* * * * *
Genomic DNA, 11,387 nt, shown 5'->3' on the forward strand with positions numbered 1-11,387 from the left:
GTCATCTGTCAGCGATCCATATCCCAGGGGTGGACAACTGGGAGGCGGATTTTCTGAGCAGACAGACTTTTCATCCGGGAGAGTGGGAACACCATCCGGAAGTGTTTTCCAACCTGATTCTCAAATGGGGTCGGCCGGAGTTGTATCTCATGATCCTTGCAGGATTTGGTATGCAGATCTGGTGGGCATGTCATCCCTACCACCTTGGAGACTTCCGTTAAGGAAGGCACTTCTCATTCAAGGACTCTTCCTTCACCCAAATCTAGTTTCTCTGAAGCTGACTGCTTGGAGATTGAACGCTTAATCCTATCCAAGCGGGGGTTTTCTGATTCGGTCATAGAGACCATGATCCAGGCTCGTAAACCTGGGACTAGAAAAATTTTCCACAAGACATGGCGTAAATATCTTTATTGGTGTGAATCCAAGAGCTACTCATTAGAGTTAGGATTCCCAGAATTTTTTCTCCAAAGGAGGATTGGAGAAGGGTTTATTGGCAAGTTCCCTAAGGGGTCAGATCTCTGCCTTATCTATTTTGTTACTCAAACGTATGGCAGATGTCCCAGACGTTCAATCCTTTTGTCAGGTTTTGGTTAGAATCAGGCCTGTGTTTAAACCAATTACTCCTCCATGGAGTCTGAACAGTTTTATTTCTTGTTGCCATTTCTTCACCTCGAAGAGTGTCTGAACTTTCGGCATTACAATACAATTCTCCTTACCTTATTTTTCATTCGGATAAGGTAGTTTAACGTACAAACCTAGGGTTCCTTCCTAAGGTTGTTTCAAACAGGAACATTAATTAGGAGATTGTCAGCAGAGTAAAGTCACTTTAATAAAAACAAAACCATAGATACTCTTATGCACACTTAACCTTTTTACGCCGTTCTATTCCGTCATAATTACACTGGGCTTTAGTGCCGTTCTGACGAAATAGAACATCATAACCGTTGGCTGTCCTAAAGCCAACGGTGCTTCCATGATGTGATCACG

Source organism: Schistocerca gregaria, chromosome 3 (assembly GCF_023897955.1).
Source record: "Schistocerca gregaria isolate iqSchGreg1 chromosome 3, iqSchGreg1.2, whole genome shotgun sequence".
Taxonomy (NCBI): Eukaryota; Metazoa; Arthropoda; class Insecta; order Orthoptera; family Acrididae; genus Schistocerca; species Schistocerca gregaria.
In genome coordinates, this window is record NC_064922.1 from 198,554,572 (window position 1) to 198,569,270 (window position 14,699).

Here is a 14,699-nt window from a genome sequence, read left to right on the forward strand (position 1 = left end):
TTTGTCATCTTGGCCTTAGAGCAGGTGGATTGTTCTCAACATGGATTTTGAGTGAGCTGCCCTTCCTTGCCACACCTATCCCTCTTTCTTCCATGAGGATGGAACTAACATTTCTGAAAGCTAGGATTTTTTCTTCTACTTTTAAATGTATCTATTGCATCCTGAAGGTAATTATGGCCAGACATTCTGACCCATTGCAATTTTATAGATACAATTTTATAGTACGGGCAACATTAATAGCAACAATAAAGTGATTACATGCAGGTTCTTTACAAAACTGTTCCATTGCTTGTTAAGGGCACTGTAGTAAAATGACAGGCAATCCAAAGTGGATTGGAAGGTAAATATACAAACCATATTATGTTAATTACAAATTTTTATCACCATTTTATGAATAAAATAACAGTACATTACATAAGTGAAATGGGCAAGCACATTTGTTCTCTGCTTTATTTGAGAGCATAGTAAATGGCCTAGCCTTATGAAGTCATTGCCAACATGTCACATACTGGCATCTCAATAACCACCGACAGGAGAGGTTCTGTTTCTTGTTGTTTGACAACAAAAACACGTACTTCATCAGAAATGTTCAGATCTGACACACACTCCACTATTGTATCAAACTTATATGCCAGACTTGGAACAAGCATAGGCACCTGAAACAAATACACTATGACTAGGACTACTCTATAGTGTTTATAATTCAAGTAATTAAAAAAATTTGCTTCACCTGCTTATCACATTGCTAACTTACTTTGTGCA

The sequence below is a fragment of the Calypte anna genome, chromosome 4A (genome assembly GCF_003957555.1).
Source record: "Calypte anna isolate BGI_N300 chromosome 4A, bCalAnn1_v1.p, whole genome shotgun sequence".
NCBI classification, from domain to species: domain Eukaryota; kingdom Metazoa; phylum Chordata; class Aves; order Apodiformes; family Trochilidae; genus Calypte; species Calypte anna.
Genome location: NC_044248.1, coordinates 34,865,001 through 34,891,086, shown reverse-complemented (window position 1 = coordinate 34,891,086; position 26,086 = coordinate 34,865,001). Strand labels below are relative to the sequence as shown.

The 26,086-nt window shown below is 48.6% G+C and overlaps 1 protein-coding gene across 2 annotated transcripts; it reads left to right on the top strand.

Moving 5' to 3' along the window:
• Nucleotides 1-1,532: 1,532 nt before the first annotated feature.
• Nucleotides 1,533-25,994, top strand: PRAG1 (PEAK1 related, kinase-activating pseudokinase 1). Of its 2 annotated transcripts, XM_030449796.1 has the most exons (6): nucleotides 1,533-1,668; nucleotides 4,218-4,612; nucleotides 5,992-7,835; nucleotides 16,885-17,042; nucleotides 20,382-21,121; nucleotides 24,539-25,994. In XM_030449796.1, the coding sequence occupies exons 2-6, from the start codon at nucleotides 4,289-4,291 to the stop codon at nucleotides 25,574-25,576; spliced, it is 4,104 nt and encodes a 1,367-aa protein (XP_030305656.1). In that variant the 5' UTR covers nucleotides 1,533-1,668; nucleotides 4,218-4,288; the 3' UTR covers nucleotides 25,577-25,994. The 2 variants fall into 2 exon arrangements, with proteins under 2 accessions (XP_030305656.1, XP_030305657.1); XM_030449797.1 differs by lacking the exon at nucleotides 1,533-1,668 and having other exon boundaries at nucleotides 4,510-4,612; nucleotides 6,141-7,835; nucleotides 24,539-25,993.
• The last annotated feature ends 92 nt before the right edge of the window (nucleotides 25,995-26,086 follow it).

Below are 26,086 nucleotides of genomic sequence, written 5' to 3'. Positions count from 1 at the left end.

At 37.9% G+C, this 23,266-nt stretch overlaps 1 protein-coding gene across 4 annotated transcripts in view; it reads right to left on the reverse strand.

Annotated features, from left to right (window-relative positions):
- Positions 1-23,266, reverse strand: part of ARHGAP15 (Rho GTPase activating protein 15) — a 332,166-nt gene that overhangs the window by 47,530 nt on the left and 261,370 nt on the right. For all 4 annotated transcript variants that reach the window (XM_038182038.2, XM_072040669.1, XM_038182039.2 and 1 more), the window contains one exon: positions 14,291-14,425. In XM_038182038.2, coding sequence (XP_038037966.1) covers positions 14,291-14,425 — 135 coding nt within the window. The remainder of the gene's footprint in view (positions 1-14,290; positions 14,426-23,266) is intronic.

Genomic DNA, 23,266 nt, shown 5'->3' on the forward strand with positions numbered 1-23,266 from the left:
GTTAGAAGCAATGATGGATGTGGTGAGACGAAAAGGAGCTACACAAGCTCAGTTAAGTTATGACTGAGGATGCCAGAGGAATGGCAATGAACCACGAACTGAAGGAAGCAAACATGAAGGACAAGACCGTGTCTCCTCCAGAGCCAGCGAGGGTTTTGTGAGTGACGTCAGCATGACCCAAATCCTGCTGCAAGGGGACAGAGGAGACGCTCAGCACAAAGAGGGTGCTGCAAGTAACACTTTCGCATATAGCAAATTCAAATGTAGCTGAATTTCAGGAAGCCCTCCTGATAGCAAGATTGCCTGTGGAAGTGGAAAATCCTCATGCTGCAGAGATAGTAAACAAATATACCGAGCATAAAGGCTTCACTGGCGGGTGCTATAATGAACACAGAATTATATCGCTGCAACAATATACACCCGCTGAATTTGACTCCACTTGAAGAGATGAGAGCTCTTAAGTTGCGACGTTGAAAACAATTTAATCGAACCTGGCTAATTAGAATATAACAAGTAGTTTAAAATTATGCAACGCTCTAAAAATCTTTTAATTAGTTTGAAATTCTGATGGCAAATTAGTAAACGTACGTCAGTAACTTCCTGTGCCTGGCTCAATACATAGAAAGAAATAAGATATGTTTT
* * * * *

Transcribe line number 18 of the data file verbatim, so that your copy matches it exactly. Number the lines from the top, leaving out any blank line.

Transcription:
Below are 26,086 nucleotides of genomic sequence, written 5' to 3'. Positions count from 1 at the left end.